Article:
Educator Spotlight: Meet Stacey Roshan

Director of EdTech, new author in Maryland encourages compassion in the classroom

This story is part of a series that celebrates Teacher Appreciation Month. Each day in May, we will introduce to you an outstanding educator within the Flipgrid community. Stories by Angela Tewalt.


With teacher Stacey Roshan, technology has never felt so comforting.  


Education can feel very fast-paced today, with gadgets and expectation and demanding curriculum to meet. Even with young students, it can be difficult for the teacher to make time for individualized learning.  


When technology is introduced into that bustling framework, it would seem to only heighten the tension. But Stacey helps all of us to take that deep sigh of relief by removing the burden we might see in tech and showing it to us instead as the big warm hug we’ve all needed for a really long time.  


“Technology helps us get to know kids on a more personal level,” says Stacey, who serves as Director of Innovation and Education Technology for Bullis School in Potomac, Maryland. “When used well and with thoughtful intention, you can get so much insight into what each kid needs and what each kid is wanting to say.  


“Every single student has a different comfort level with communicating, just like us, and technology allows us to explore and understand how students communicate differently. I just want every student to feel confident in sharing their voice, whatever that voice may be.” 

Empathizing With Students

When Stacey was a young student herself, she was a perfectionist. She was extremely disciplined, and it was important to her to please her teachers. But whenever she was called on in the classroom, she had a difficult time responding to the teacher. Spontaneous answers recited aloud to her peers wasn’t helpful to her.  


She craved time, compassion and patience from her teachers to be able to share the knowledge she knew she had, so that’s what she gives her students today.  


“So much of the teacher I’ve become is the teacher I wanted to have,” Stacey says. “I remember teachers saying to me, ‘There’s no way you are doing this well on tests when you don’t answer the same questions I ask you in the classroom.’ I was just a very slow processor! I understand – you think the kid who doesn’t raise their hand doesn’t want to contribute. But they might just need time to think!” 

Today, she helps teachers K-12 introduce technology into their own teaching that is beyond automation or a disconnected classroom. Instead, she encourages compassion with each click, tap and ding.  


“I think it all begins with asking ourselves, ‘What do we need?’ and then continuing that conversation with, ‘Why are we using it? What problem is it solving?’ ” Stacey says. “So often, we overwhelm both ourselves and our kids with too many platforms. Yes, a lot of them do have a huge value to add, but we can only do so many things well at one time, so we need to be choosing our tools thoughtfully and then always going back to why we started using it in the first place – which is to empower our students.”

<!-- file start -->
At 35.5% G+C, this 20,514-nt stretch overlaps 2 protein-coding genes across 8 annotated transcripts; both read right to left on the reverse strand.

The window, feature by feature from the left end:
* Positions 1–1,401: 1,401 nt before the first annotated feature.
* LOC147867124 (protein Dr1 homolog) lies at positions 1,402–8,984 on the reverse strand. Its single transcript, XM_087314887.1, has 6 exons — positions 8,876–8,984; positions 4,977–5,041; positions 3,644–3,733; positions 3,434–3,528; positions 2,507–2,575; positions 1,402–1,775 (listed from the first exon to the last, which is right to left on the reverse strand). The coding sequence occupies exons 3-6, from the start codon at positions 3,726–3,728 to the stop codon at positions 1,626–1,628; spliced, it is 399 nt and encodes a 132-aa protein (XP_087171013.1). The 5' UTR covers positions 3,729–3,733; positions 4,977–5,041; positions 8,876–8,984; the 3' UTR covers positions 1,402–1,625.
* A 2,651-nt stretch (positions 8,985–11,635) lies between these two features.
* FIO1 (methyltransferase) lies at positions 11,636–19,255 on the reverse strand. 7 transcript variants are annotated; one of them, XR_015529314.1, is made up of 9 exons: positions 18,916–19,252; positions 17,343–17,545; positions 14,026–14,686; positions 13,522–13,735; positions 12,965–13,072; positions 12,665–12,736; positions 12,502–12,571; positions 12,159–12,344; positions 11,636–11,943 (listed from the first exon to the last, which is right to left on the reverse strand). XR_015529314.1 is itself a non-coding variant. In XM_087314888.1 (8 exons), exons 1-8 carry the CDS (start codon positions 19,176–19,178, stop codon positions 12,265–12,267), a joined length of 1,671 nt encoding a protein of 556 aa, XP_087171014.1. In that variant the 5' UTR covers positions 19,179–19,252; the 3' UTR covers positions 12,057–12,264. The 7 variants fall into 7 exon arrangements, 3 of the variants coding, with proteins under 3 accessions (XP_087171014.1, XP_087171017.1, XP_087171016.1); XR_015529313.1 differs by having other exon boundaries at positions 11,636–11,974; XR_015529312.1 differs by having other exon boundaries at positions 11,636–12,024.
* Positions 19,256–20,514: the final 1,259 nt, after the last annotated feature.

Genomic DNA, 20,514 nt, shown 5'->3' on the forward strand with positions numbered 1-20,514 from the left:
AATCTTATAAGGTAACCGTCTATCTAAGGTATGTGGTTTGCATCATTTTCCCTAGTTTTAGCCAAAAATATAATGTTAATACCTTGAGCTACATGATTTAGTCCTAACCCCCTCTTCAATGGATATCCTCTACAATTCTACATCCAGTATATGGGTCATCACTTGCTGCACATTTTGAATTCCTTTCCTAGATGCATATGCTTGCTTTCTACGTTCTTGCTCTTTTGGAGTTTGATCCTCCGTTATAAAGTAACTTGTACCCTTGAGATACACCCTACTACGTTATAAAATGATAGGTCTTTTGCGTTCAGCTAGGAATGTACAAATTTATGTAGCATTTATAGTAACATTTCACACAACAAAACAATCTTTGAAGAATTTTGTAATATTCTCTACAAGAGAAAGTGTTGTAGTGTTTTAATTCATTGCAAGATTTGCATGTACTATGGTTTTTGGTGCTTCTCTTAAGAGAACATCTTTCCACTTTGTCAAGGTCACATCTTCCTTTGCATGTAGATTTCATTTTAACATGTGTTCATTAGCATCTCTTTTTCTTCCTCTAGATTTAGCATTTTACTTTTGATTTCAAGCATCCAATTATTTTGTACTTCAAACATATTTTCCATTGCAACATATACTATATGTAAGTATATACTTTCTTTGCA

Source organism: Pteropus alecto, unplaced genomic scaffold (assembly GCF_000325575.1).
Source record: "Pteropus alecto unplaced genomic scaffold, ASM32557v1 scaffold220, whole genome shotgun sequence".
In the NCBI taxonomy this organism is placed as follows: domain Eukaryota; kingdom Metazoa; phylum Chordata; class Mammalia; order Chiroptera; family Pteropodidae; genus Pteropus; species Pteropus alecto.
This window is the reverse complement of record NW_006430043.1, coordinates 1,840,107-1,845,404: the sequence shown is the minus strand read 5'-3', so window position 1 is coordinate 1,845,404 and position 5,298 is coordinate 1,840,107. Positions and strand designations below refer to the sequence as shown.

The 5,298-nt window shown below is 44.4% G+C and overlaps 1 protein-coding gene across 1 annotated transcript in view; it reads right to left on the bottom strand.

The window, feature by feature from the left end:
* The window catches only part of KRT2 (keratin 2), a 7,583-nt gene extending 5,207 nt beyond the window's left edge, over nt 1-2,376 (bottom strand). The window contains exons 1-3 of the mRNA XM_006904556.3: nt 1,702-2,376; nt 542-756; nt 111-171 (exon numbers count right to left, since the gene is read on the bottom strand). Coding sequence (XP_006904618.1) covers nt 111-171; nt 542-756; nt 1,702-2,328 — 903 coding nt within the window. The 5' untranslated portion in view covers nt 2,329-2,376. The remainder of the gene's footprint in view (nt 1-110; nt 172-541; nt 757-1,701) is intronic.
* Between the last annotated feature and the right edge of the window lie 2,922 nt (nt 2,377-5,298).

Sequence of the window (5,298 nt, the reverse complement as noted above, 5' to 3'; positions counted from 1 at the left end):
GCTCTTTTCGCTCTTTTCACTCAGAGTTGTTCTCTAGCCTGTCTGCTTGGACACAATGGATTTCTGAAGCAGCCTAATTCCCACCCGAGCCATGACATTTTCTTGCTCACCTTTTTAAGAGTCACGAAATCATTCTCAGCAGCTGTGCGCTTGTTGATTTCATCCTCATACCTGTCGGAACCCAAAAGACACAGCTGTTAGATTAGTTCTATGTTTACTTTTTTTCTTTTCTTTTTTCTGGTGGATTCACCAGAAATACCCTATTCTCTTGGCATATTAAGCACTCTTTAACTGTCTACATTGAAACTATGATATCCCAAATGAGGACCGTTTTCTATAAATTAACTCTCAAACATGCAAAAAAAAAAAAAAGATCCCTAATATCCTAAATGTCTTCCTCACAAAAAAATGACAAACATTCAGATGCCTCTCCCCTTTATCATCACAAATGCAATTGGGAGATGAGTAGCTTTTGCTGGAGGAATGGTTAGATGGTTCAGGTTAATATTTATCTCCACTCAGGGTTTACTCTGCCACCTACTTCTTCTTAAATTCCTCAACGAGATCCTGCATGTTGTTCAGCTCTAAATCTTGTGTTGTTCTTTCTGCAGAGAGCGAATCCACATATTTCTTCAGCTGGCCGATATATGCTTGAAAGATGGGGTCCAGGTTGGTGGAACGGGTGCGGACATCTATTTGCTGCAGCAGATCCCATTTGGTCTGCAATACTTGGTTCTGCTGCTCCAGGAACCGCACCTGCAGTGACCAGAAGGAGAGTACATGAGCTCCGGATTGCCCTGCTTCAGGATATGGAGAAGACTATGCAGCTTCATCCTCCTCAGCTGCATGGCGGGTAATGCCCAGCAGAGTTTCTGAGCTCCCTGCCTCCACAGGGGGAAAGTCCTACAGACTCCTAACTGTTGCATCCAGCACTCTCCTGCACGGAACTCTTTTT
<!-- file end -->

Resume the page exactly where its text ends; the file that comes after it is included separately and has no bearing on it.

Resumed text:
Compassion in the Classroom and Building Trust

Last year, Stacey published her first book, “Tech With Heart,” which addresses the need for compassionate relationships in the classroom and how technology can help to bridge any distance.  


“I want to give every student an opportunity to contribute to the class conversation without fear of making a mistake,” Stacey says. “Part of that is classroom culture, but a lot of it is how we’re allowing students to communicate. Technology does not separate us! It can help us to build relationship with our students.” 


Compassion is not just in Stacey’s teaching. It’s in her voice, in her eyes, and so prevalent in her heart. She doesn’t come with bells or balloons or overwhelming fervor to announce a new concept. Instead, she comes gently, with empathy and with a sensational conviction that everything is going to be ok.  


“It was scary to be so vulnerable in the book and to talk about things I had never talked about before, but there are now teachers who either see themselves or their own students, or parents who see their children, and they’re beginning to understand learning differently,” Stacey says. “Making changes can feel so overwhelming sometimes, but it begins with trust. And infusing technology into my classroom allows my students to trust me, then trust themselves more. Once there is trust, I can help them build confidence and thrive.” 


Follow Stacey on Twitter.